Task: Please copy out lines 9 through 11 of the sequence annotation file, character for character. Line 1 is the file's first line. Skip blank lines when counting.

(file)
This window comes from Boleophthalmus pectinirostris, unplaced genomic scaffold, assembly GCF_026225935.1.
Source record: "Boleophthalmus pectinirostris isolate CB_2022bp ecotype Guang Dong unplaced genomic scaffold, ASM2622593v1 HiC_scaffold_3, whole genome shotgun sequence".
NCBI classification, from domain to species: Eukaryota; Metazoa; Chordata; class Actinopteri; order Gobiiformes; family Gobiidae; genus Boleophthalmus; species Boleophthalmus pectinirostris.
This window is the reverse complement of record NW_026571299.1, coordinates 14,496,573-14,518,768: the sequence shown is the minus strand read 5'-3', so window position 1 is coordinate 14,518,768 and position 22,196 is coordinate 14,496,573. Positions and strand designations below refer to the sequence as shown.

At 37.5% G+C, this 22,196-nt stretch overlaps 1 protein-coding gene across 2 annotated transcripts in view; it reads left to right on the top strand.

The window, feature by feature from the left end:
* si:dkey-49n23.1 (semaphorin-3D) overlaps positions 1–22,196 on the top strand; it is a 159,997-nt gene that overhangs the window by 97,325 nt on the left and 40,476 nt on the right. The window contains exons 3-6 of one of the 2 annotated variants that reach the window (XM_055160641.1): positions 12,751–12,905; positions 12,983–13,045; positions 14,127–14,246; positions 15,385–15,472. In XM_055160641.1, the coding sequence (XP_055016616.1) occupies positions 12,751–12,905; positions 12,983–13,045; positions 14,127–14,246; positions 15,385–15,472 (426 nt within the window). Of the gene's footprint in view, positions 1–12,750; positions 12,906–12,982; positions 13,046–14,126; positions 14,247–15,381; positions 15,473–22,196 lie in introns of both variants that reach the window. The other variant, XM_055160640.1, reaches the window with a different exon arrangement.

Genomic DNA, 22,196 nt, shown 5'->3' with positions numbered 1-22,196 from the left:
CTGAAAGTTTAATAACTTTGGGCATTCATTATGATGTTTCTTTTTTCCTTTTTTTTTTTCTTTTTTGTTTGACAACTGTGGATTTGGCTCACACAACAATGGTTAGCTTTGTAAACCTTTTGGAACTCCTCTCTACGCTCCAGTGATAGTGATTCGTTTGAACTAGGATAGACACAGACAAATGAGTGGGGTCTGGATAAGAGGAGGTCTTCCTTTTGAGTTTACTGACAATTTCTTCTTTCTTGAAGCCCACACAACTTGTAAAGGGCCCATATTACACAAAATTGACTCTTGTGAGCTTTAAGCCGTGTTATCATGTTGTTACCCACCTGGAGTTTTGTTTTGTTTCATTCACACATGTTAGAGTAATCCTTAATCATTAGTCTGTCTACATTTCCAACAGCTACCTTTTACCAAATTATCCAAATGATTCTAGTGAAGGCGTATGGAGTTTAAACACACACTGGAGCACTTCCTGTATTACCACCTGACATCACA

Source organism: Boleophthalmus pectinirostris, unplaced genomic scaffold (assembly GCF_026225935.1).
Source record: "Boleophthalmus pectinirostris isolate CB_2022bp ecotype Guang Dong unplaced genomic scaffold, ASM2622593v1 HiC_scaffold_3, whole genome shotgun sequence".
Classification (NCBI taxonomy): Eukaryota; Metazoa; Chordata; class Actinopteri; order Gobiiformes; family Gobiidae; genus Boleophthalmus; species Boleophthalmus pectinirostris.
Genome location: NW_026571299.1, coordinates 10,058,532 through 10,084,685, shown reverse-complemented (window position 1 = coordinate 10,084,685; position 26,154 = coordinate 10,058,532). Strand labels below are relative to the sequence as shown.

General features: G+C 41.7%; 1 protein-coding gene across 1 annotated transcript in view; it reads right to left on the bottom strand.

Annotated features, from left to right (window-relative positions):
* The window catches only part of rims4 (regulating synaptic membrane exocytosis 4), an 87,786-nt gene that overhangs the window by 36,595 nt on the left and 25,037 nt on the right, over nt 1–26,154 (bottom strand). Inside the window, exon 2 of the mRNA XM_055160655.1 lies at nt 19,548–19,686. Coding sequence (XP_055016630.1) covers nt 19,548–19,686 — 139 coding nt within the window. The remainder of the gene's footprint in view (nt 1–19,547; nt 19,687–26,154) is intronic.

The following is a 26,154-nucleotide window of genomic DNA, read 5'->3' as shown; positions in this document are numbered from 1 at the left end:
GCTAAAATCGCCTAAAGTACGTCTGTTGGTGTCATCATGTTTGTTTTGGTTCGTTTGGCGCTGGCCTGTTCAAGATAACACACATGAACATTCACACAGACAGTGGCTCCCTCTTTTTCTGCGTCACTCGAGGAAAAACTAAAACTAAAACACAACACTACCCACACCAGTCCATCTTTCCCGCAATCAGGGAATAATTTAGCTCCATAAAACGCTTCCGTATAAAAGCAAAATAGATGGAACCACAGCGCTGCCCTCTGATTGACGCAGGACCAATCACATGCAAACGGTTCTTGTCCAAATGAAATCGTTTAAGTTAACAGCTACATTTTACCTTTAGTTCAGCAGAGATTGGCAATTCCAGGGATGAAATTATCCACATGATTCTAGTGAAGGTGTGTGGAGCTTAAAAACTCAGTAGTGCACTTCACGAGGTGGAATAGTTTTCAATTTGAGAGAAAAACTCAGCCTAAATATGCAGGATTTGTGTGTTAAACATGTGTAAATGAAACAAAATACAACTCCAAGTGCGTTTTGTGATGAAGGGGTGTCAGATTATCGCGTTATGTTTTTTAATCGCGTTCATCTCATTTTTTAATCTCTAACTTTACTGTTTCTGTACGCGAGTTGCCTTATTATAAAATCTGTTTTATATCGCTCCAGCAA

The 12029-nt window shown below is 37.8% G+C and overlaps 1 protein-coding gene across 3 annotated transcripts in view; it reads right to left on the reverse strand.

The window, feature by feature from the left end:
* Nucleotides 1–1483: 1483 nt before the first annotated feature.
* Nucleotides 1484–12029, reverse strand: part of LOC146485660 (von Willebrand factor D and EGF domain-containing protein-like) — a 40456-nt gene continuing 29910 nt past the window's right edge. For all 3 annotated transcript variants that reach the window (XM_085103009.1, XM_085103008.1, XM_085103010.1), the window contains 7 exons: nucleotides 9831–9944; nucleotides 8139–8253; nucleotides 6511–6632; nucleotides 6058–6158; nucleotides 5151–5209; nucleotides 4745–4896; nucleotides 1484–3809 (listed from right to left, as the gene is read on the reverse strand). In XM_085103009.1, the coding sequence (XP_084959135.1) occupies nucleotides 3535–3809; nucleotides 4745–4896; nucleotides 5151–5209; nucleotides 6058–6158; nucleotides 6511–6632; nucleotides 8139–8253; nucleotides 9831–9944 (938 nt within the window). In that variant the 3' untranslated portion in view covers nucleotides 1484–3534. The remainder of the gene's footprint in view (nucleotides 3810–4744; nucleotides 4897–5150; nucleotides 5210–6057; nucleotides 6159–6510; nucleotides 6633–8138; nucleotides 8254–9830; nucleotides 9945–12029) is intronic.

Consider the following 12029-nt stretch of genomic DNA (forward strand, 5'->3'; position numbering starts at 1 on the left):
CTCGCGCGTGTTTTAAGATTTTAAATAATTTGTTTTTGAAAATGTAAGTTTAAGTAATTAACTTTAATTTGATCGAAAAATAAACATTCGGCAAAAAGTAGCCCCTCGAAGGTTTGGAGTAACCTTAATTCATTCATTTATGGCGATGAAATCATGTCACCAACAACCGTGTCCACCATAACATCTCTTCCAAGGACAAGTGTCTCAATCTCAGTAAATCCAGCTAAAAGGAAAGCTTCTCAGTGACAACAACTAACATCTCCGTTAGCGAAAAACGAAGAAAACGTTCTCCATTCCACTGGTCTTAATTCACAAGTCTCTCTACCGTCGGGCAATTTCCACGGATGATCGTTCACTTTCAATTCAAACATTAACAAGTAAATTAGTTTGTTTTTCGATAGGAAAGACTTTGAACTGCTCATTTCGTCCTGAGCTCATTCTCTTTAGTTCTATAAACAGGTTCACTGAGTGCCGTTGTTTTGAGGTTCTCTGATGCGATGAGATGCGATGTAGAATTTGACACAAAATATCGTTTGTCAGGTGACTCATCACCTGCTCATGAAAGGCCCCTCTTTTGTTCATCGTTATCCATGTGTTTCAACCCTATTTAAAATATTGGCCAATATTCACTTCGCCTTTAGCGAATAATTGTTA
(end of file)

CTGAAAGTTTAATAACTTTGGGCATTCATTATGATGTTTCTTTTTTCCTTTTTTTTTTTCTTTTTTGTTTGACAACTGTGGATTTGGCTCACACAACAATGGTTAGCTTTGTAAACCTTTTGGAACTCCTCTCTACGCTCCAGTGATAGTGATTCGTTTGAACTAGGATAGACACAGACAAATGAGTGGGGTCTGGATAAGAGGAGGTCTTCCTTTTGAGTTTACTGACAATTTCTTCTTTCTTGAAGCCCACACAACTTGTAAAGGGCCCATATTACACAAAATTGACTCTTGTGAGCTTTAAGCCGTGTTATCATGTTGTTACCCACCTGGAGTTTTGTTTTGTTTCATTCACACATGTTAGAGTAATCCTTAATCATTAGTCTGTCTACATTTCCAACAGCTACCTTTTACCAAATTATCCAAATGATTCTAGTGAAGGCGTATGGAGTTTAAACACACACTGGAGCACTTCCTGTATTACCACCTGACATCACA

Source organism: Boleophthalmus pectinirostris, unplaced genomic scaffold (assembly GCF_026225935.1).
Source record: "Boleophthalmus pectinirostris isolate CB_2022bp ecotype Guang Dong unplaced genomic scaffold, ASM2622593v1 HiC_scaffold_3, whole genome shotgun sequence".